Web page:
The origin and structural relationships of leucogranitic gneiss bodies in the Adirondack Lowlands represnnt controversial problems in the Adirondacks. Most of the early published work, as later summarized by Buddington (1939) suggested that these bodies were unconnected intrusive igneous bodies later affected by penetrative deformation and metamorphism. Granitic magma was intruded into the axial zones of major folds to form lens-shaped, concordant masses that he labeled “phacoliths.”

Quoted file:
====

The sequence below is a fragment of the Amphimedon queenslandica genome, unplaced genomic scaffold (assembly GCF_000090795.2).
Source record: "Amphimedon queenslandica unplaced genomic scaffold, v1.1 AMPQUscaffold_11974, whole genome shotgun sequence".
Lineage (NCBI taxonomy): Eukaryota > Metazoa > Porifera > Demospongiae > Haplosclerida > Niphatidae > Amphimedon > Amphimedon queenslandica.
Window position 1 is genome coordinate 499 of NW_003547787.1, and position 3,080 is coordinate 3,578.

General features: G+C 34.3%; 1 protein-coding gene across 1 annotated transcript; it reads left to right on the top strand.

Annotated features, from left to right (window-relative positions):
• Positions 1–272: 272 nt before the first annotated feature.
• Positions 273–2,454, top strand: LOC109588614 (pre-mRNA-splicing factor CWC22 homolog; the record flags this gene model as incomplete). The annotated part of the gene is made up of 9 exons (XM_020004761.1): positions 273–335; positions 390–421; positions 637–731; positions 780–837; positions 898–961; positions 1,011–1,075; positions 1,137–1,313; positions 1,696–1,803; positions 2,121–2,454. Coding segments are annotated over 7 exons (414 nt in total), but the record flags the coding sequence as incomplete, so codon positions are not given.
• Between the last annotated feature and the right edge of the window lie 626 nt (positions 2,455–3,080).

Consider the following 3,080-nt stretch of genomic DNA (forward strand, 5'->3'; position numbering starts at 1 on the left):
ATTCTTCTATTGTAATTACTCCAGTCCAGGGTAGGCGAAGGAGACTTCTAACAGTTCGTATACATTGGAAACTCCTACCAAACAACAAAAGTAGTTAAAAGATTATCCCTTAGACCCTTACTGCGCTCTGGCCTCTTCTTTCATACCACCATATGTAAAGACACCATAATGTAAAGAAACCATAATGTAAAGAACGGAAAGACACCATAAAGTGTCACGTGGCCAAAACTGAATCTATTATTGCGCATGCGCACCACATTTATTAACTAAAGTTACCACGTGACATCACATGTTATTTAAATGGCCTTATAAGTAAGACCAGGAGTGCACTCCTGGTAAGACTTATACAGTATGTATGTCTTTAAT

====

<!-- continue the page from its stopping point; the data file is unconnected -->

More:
A subsequent idea, credited to Bloomer by Engel and Engel (1963), suggested a metasedimentary origin for these bodies. In this model, the granitic masses represent metamorphosed, transformed, layered rocks occupying specific stratigraphic positions in the Adirondack Lowlands. Wynne-Edwards (1967), Lewis (1969), and Carl and Van Diver (1971, 1975) shared this opinion, Foose and Carl (1977) proposed an integrating model to explain the structural setting of the “alaskite” bodies of the Adirondacks Lowlands as parts of a single, extensive, folded sheet.

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